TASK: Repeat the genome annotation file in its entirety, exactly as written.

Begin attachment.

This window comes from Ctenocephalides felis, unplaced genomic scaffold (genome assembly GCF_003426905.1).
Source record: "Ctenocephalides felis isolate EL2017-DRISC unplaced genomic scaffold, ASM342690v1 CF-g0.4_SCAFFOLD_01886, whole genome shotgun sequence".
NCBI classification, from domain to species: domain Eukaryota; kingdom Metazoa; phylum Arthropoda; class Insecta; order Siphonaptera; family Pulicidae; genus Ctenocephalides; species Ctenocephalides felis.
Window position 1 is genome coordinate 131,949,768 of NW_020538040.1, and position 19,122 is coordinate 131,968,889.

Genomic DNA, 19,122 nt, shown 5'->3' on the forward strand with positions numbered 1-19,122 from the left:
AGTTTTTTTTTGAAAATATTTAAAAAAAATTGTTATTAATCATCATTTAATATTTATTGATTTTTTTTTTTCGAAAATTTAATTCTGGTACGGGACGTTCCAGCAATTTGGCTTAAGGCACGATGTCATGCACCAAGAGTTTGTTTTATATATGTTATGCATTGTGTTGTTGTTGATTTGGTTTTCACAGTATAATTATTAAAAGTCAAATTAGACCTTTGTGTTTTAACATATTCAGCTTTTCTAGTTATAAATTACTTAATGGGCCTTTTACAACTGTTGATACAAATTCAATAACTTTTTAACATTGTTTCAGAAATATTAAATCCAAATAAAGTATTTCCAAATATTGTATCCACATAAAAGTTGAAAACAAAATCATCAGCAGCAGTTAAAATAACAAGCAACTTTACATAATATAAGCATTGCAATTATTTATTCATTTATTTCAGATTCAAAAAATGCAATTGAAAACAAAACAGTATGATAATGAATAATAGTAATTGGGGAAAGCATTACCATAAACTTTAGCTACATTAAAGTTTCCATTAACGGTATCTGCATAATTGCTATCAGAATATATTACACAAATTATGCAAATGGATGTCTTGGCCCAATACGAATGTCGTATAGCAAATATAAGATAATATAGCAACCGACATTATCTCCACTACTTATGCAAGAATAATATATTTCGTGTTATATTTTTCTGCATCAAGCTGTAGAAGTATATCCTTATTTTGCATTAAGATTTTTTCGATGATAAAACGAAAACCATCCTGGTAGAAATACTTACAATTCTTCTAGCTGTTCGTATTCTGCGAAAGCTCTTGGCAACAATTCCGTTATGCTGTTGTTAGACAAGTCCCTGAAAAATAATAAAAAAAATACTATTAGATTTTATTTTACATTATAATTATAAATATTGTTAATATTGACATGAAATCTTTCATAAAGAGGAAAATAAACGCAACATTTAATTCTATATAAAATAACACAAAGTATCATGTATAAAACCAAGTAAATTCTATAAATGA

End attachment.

This window comes from Ctenocephalides felis, unplaced genomic scaffold (genome assembly GCF_003426905.1).
Source record: "Ctenocephalides felis isolate EL2017-DRISC unplaced genomic scaffold, ASM342690v1 CF-g0.4_SCAFFOLD_01886, whole genome shotgun sequence".
NCBI classification, from domain to species: domain Eukaryota; kingdom Metazoa; phylum Arthropoda; class Insecta; order Siphonaptera; family Pulicidae; genus Ctenocephalides; species Ctenocephalides felis.
Window position 1 is genome coordinate 131,949,768 of NW_020538040.1, and position 19,122 is coordinate 131,968,889.

Genomic DNA, 19,122 nt, shown 5'->3' on the forward strand with positions numbered 1-19,122 from the left:
AGTTTTTTTTTGAAAATATTTAAAAAAAATTGTTATTAATCATCATTTAATATTTATTGATTTTTTTTTTTCGAAAATTTAATTCTGGTACGGGACGTTCCAGCAATTTGGCTTAAGGCACGATGTCATGCACCAAGAGTTTGTTTTATATATGTTATGCATTGTGTTGTTGTTGATTTGGTTTTCACAGTATAATTATTAAAAGTCAAATTAGACCTTTGTGTTTTAACATATTCAGCTTTTCTAGTTATAAATTACTTAATGGGCCTTTTACAACTGTTGATACAAATTCAATAACTTTTTAACATTGTTTCAGAAATATTAAATCCAAATAAAGTATTTCCAAATATTGTATCCACATAAAAGTTGAAAACAAAATCATCAGCAGCAGTTAAAATAACAAGCAACTTTACATAATATAAGCATTGCAATTATTTATTCATTTATTTCAGATTCAAAAAATGCAATTGAAAACAAAACAGTATGATAATGAATAATAGTAATTGGGGAAAGCATTACCATAAACTTTAGCTACATTAAAGTTTCCATTAACGGTATCTGCATAATTGCTATCAGAATATATTACACAAATTATGCAAATGGATGTCTTGGCCCAATACGAATGTCGTATAGCAAATATAAGATAATATAGCAACCGACATTATCTCCACTACTTATGCAAGAATAATATATTTCGTGTTATATTTTTCTGCATCAAGCTGTAGAAGTATATCCTTATTTTGCATTAAGATTTTTTCGATGATAAAACGAAAACCATCCTGGTAGAAATACTTACAATTCTTCTAGCTGTTCGTATTCTGCGAAAGCTCTTGGCAACAATTCCGTTATGCTGTTGTTAGACAAGTCCCTGAAAAATAATAAAAAAAATACTATTAGATTTTATTTTACATTATAATTATAAATATTGTTAATATTGACATGAAATCTTTCATAAAGAGGAAAATAAACGCAACATTTAATTCTATATAAAATAACACAAAGTATCATGTATAAAACCAAGTAAATTCTATAAATGA